A national payment switch has become a necessity for a cashless or ‘less cash’ society. The advantages of such a switch include boosting financial inclusion, stimulating innovation, competition, growth and economic prosperity.
So, how does a market best implement a national payment switch? And how does it cope with the considerations and inevitable trade-offs?
It is an exciting, if not exactly easy, time to be in payments. The transformation to digital is well underway with the increasing use of card, mobile and real-time payments. The range of different payment methods and new entrants, some of which come from a non-bank background, is also influencing the opportunities and threats for traditional operators.
The imperative for a cashless or ‘less cash’ society
Against this backdrop, a national payment switch is no longer a nice-to-have. It is a must-have for governments, who want control over their own financial infrastructure and independence. For banks, who want faster and more cost-effective innovation on a shared platform. And for businesses and consumers, who want security and convenience when they spend, save, borrow or invest.
The importance and opportunities of a national payment switch for all stakeholders is not in doubt. The challenge is understanding the considerations that go into implementing or upgrading one.
The anatomy of a national payment switch
A national payment switch acts as the front and back end processor that should be able to handle an unlimited number of devices, networks and host systems. The national payment switch has to be fully compliant with the payment networks it unites and fully customized for the processing environment it targets. It has to scale, accommodate all payment types and meet high standards of security and fraud management. At the same time, national payment switch should support innovations and the use cases of its stakeholders.
So, how does an implementation best balance functionality against the cost and time-to-market? What is the optimum trade-off between long-term benefits and more immediate ones? What are the roles and responsibilities of the various stakeholders? The right partner will help you find the answers to these questions and the many others that arise during such a large-scale project.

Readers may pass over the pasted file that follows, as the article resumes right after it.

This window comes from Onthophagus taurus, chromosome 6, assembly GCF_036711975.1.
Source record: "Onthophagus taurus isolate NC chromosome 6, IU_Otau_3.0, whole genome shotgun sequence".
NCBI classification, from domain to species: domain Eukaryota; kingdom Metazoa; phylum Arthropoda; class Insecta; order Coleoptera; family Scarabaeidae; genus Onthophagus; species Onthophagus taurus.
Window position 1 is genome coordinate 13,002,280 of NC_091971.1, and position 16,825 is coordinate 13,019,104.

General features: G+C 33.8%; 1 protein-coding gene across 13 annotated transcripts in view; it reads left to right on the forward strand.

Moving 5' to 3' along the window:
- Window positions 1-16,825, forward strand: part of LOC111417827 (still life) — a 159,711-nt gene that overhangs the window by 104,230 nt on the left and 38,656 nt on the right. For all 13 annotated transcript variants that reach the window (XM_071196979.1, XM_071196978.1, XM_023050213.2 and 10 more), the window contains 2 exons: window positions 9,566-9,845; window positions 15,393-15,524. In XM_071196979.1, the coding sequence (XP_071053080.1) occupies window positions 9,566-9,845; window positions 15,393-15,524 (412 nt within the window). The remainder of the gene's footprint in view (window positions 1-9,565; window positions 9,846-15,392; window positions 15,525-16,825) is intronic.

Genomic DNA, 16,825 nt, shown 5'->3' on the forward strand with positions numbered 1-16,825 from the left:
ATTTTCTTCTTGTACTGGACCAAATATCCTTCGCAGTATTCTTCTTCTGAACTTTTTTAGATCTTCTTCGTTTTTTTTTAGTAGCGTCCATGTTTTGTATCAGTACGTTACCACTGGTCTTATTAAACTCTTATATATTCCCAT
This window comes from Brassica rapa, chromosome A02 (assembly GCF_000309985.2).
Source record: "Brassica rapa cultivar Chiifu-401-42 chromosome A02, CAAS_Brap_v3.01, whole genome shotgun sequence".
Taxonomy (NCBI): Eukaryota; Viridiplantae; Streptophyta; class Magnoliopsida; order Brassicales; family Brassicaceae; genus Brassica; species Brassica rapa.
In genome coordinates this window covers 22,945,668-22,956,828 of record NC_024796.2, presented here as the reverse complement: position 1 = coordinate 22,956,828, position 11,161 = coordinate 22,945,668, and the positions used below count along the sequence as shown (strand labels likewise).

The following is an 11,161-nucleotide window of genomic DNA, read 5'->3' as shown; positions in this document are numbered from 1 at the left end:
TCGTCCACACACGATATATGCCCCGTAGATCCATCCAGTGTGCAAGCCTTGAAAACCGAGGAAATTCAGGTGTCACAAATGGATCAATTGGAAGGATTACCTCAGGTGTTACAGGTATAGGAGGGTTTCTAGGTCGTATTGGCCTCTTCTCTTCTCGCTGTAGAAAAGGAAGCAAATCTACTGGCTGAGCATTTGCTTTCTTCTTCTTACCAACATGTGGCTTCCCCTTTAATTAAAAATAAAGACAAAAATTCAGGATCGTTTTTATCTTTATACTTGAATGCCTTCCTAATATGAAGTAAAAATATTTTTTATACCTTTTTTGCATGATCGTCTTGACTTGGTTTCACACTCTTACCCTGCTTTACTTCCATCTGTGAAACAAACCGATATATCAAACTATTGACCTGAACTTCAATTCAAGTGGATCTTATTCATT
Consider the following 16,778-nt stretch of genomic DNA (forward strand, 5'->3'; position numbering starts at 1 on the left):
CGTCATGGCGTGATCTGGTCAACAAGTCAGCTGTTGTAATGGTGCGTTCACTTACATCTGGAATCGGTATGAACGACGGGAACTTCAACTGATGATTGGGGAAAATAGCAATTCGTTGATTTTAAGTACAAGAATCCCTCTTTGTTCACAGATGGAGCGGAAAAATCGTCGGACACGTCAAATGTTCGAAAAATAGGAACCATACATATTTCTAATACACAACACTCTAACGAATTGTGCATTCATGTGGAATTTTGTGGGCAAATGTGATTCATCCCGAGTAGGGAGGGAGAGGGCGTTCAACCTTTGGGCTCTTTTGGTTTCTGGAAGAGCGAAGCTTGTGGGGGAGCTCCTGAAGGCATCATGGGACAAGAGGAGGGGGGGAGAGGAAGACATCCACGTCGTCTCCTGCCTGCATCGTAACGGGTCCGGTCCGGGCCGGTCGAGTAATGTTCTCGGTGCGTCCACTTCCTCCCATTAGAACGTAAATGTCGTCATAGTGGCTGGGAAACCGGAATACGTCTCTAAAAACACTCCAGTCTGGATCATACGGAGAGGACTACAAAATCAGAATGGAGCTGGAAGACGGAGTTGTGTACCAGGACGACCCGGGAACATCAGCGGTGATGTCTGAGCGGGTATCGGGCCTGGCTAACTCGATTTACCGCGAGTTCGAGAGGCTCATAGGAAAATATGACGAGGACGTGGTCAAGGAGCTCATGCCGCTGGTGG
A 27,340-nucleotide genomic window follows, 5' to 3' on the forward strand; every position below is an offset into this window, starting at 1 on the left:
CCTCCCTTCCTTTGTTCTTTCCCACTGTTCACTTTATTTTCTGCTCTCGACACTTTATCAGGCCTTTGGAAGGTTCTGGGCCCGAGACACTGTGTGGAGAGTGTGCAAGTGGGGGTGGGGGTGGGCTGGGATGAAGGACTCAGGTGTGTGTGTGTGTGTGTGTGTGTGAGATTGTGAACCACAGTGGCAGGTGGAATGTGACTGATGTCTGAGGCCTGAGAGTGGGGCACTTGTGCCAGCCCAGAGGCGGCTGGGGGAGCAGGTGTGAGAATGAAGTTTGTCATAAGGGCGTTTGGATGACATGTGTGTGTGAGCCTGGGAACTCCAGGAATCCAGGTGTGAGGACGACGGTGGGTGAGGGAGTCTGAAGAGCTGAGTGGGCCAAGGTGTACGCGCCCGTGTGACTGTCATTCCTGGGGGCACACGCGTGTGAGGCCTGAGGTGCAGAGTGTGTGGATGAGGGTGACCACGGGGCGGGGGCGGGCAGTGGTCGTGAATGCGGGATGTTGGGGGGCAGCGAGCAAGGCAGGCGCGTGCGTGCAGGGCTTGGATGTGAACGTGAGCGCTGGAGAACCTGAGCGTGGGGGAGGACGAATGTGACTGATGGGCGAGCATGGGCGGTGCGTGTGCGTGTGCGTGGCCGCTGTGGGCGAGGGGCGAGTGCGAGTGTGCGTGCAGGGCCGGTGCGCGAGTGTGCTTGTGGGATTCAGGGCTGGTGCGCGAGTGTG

Selecting a suitable partner
When looking for a long-term partner to develop or re-shape your national switch, consider their record in managing complex system projects. Consider also their commitment to a particular region, as demonstrated by their existing deployments, as well as the experience of their staff on the ground.
Within a decentralized payment infrastructure, government initiatives are complex to manage. A partner familiar with government procurement processes and negotiating and influencing at the most senior level within government and banks is desirable. A national switch may bring about cost savings as revenue is often lost when transaction fees leave the country in hard currency in the case of international card schemes. A partner should be able to help in drawing up the business case, policies and parameters to give local stakeholders maximum return and autonomy.
The local knowledge of a partner is critical to understanding the regulatory and technological considerations, which could impact a project. Their credibility is essential to obtaining stakeholder buy-in, and their culture to working in partnership throughout the project.
When it comes to the technological, consider a partner’s ability to support a national payment switch now and in the future. Can their switch offer the capacity and functionality needed? How easily will it cope with both volume growth and new functionality in the future? How likely it is that the partner will be able to maintain and update the switch for the duration of its life? The stability of a partner’s business is also something that should be taken into account.
For more information, download our white paper The National Payment Switch Market
Tieto is a well-established and well-equipped supplier of switch-based solutions. The company has implemented national payment switches in various countries in Europe, the Middle East and Africa, so has significant experience in the field, plus a proven history of successful projects.
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